A pillar of positivity: Remembering Trojan's basketball legend Phil Allen
If you knew Phil Allen at all, you can probably guess where he met the love of his life.
That’s right—on the basketball court.
It was fall 1972, and Edmonton’s Grant MacEwan College Griffins would soon take flight in Alberta Colleges Athletic Conference basketball. The men’s team had a smooth-shooting Allen in the backcourt, while the women’s squad was blessed with a feisty forward by the name of Denise Gravelle.
“The night we were having team photos taken, the photographer was late, so we all decided to have a little scrimmage between the guys and the girls,” recalls Denise Allen. “We had a good time, and later Phil asked me if I wanted to go to the A&W. That’s when they were still delivering on roller skates.”
A coach of distinction
Allen, the legendary coach who led the SAIT men’s basketball team to elite Canadian college status in the 1980s, passed away in mid-January of heart failure at the age of 67, while vacationing with Denise in Costa Rica.
Six months earlier, Phil and Denise had celebrated 40 years of marriage. Both had just retired in 2014—he as Lloydminster-based Lakeland College’s vice president of advancement and student services, she as a graphic designer for the college.
Forty years of happy memories, says Denise.
“Phil was compassionate. Dedicated. Generous. Driven to excellence,” she says. “And he was always happy, so positive. Full of energy. I needed that first coffee in the morning to get going, but he’d be almost dancing—couldn’t wait to start the day.”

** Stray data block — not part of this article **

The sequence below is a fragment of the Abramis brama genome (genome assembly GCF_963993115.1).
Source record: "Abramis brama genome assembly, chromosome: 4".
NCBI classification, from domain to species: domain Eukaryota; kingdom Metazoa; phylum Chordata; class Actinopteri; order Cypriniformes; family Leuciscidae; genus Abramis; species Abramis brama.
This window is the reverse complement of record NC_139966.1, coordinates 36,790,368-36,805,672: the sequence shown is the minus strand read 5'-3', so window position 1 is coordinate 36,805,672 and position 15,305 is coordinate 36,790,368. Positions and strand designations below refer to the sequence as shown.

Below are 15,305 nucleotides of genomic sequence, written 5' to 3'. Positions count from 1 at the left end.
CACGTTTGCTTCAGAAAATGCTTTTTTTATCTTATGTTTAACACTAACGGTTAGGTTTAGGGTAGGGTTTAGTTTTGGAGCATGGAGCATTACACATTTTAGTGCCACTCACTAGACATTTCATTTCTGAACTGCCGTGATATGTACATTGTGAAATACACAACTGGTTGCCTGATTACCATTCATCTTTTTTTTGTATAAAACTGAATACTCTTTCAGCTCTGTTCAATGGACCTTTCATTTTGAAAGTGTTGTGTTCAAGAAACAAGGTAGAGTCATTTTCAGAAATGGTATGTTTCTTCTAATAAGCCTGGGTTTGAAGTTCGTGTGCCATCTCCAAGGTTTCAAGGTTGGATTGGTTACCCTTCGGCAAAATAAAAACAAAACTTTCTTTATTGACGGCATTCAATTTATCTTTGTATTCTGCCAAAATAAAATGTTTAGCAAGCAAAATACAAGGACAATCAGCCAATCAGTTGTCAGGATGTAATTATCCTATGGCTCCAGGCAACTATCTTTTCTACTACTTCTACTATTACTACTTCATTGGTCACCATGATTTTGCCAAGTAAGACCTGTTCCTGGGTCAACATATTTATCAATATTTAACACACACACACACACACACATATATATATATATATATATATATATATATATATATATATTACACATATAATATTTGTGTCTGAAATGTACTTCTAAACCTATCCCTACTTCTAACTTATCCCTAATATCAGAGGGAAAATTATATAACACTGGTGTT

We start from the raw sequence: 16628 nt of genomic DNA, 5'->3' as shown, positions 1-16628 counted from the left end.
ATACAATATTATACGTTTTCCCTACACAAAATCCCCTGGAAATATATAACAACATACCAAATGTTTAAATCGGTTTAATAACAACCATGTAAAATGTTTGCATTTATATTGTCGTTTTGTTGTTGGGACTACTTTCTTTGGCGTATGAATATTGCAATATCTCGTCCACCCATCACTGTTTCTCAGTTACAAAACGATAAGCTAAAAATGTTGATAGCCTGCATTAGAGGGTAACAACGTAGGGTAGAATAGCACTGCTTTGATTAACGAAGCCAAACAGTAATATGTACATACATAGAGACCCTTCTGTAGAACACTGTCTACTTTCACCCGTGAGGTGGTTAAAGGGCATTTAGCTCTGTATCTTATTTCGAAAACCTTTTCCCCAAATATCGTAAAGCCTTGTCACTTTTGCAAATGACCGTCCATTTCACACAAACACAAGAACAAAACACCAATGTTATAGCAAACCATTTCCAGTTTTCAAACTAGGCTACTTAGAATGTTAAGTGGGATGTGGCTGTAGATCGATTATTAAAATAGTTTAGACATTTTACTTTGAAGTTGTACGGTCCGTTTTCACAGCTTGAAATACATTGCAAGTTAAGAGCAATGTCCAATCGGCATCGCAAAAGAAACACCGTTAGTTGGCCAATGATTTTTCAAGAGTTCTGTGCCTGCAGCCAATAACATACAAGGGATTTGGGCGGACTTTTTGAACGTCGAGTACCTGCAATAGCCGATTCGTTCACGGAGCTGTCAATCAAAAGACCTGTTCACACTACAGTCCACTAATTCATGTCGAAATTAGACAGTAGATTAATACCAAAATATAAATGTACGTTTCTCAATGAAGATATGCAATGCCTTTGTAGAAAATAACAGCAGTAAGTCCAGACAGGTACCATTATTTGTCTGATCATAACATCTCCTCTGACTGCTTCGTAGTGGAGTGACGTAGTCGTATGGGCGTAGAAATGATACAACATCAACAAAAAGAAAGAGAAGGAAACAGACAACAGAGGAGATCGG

Phil ended his coaching career in 2008 as the most successful men’s basketball coach in Canadian collegiate history, with 805 victories over a quarter-century—the majority of them with the Trojans.
Phil’s Men of Troy captured seven consecutive Alberta titles from 1981 through 1987, and 10 in total, along with national crowns in 1982 and 1986. A four-time ACAC coach of the year, he was inducted into the ACAC’s Hall of Fame in 2014.
A dedicated father and husband
In four decades of marriage, Phil and Denise moved from Edmonton to Calgary to Edmonton to Lloydminster and back to Edmonton, raising two sons—Joel, 33, a journeyman electrician, and Cory, 29, who owns Tribute Lounge just off Edmonton’s Whyte Avenue.
Both sons played ACAC basketball—Cory at NAIT, Joel at Concordia University College and Lakeland, where Phil was his assistant coach and head coach, respectively.
In recent weeks, celebrations of Phil’s life have been held on the SAIT campus and in Edmonton, with contemporaries, friends and former players—including Ken Babey, Avery Harrison and Rae Fehr—attesting to his energy and his positive influence.
The testimonials verified what Denise has always known.
“Phil believed in people. He saw their potential. He gave them the inspiration to move forward into better places in life,” says Denise. “Even when we were a young couple, we probably had more than 20 SAIT players live with us while Phil coached the Trojans. He was a lifelong mentor.
“And I always knew that if Phil wasn’t at home,” she adds with a laugh, “I could find him at the gym.”
Written by Todd Kimberley